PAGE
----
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Georgia seeks ‘limited war’ to draw international attention11.08.2008 | 17:12
Emmanuel Karagiannis Lecturer at University of Macedonia, Thessaloniki, Greece (specializing in the Caucasus region)
"Georgia's military campaign in South Ossetia aims primarily at solidifying domestic support for the Saakashvili government, while drawing international attention to the country's ethnic conflicts. Tbilisi knows very well that the violent reoccupation of the breakaway region is not a realistic option, bearing in mind that the majority of the population holds Russian passports.
Therefore, the Georgian government is seeking a limited war that could possibly lead to new negotiations between Tbilisi and Tskhinvali. Moreover, Tbilisi was well aware that Moscow would face a difficult dilemma: if it did not respond to Georgian attacks, the Kremlin would risk its credibility; on the other hand, if the Russian army launched a counterattack (as it finally did), it would be subject to accusations of invading a small pro-Western country.
In any case, Georgian belligerent actions will seriously undermine prospects for peace in the Transcaucasus. Moscow should keep in mind that this is a limited war; any extension of the war into Georgia proper would only invoke sympathy for Georgia's puerile government from the die-hard Cold Warriors in the West."
Ariel Cohen Ph.D, is Senior Research Fellow in Russian and Eurasian Studies and International Energy Security at the Heritage Foundation, and the author of Russian Imperialism: Development and Crisis (1998); Eurasia in Balance (2006); and Kazakhstan: the Road to Independence (2008, forthcoming).
"Russian-Georgian War is a Challenge for the U.S. and the World.
As the Olympic Games open, it is tragic and ominous that the conflict between Georgia and Russia has erupted. As hostilities in the Georgian break-away enclave of South Ossetia escalated Thursday and Friday, Georgia attacked the Russian-backed separatists with artillery. The capital of Tskhinvali suffered severe damage and Georgian troops moved into South Ossetia.
Russian peacekeepers there responded with force; Cossacks from the neighboring Russian territories moved in to combat the Georgians, and now Russian armor and artillery have invaded Georgian territory, and the Russian Air Force is attacking Georgian military bases.
Russia has long prepared its aggression against pro-Western President Mikheil Saakashvili, in an attempt to undermine his rule and prevent Georgia from joining NATO.
Russia also has supported separatists in Abkhazia, which is also a part of Georgian territory. Moscow has granted the majority of Abkhazs and South Ossetians Russian citizenship, effectively enacting a creeping annexation of these territories. This is a slippery slope which is leading to redrawing of the former Soviet border.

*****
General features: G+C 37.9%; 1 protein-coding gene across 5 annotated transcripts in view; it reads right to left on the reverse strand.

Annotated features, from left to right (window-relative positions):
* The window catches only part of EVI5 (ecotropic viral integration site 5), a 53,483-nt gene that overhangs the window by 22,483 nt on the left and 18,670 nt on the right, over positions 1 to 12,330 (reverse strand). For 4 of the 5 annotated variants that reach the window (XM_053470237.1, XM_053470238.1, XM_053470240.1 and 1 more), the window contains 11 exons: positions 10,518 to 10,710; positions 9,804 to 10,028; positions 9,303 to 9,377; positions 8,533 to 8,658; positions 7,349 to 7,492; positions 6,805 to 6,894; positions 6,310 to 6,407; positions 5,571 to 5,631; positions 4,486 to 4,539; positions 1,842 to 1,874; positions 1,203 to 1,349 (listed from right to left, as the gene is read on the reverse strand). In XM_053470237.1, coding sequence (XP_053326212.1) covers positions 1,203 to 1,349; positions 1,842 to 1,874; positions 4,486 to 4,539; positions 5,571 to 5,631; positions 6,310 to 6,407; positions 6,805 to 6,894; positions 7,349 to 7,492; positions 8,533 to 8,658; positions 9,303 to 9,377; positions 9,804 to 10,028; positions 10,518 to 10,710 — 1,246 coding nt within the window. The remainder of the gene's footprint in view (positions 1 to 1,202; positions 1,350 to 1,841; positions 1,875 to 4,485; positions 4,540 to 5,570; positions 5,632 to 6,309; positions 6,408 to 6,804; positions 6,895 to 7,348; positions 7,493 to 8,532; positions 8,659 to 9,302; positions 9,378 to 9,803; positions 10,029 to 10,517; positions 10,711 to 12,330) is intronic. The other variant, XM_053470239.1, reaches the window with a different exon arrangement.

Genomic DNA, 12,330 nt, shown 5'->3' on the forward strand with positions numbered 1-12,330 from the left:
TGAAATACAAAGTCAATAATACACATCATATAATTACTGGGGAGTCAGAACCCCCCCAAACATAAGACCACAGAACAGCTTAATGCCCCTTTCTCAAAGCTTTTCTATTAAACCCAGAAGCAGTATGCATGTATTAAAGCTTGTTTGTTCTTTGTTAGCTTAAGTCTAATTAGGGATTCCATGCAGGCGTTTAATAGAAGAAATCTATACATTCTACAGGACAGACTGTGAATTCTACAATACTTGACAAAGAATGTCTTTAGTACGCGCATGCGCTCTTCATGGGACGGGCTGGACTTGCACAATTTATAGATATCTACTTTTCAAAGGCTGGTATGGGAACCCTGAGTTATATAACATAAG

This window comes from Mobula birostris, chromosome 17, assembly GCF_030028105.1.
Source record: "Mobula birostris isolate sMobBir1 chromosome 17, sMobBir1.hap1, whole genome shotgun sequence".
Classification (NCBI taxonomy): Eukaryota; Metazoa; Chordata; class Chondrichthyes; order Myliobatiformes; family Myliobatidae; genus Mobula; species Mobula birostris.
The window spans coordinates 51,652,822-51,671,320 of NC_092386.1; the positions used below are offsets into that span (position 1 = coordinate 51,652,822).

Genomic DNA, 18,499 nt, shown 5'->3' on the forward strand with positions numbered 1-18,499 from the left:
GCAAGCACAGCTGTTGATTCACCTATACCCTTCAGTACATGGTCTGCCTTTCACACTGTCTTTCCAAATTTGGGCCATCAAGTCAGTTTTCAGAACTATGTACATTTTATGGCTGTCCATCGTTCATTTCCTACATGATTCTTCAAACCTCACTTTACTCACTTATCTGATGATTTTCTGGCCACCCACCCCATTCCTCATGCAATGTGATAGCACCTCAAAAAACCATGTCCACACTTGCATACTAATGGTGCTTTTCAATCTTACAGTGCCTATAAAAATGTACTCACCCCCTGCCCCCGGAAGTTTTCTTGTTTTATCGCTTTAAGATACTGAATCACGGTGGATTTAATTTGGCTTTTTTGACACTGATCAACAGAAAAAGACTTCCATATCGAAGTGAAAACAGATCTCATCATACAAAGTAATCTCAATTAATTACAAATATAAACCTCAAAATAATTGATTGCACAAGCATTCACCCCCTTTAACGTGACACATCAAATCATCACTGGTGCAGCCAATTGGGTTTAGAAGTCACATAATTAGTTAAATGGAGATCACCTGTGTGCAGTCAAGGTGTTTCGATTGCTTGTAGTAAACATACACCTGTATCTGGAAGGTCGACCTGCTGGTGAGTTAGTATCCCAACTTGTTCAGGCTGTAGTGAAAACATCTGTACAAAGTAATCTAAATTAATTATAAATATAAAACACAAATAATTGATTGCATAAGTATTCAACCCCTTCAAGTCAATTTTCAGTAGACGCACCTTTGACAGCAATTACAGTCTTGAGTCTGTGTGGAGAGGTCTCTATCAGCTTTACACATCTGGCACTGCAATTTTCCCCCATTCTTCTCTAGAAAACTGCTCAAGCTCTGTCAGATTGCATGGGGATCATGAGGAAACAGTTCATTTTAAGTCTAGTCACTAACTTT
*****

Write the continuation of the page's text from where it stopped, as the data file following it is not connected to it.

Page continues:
Former president Vladimir Putin spoke last spring about Russia "dismembering" Ukraine, another NATO candidate, and detaching the Crimea, a peninsula which was transferred from Russia to Ukraine when both were integral parts of the Soviet Union.
The United States and its European allies need to take all available diplomatic measures to stop Russian aggression. Senator John McCain was right in calling for an emergency UN Security Council meeting to discuss the crisis.
The US and its allies need to demand that Russia withdraw all its troops from the territory of Georgia and recognize its territorial integrity.
Talks need to start in a neutral forum, such as the Organization for Security and Cooperation in Europe (OSCE) to finally settle the South Ossetian and Abkhazian problems. This can be done by granting these territories full autonomy within the Georgian state, as Tbilisi has repeatedly suggested.
Beyond this, the United States and its allies and other countries need to send a strong signal to Moscow that redrawing the borders of the former Soviet Union is a danger to world peace; cannot be done without violation of international law; and is likely to result in death and destruction - a price that neither the Russian people nor others should pay."
S. Frederick Starr
Chairman of the Central Asia-Caucasus Institute and Silk Road Studies Program. Research Professor at the Paul H. Nitze School of Advanced International Studies, Johns Hopkins University.
"The core issue here is not between South Ossetia and Georgia, although serious problems exist there, but between Tbilisi and Moscow. Both sides doubtless have made mistakes and acted intemperately. But Russia, because of its size and role in the world, has special obligations to become part of the solution and not part of the problem.
It must understand that its actions in this case, as well as in Abkhazia, will inevitably call to mind such unfortunate events in the past as the seizure of Karelia from Finland. It is hard to imagine Russia sitting passively if another country attempted to subvert ITS territorial integrity as it is seeking to do with Georgia's."
Prepared by Alexander Timoshik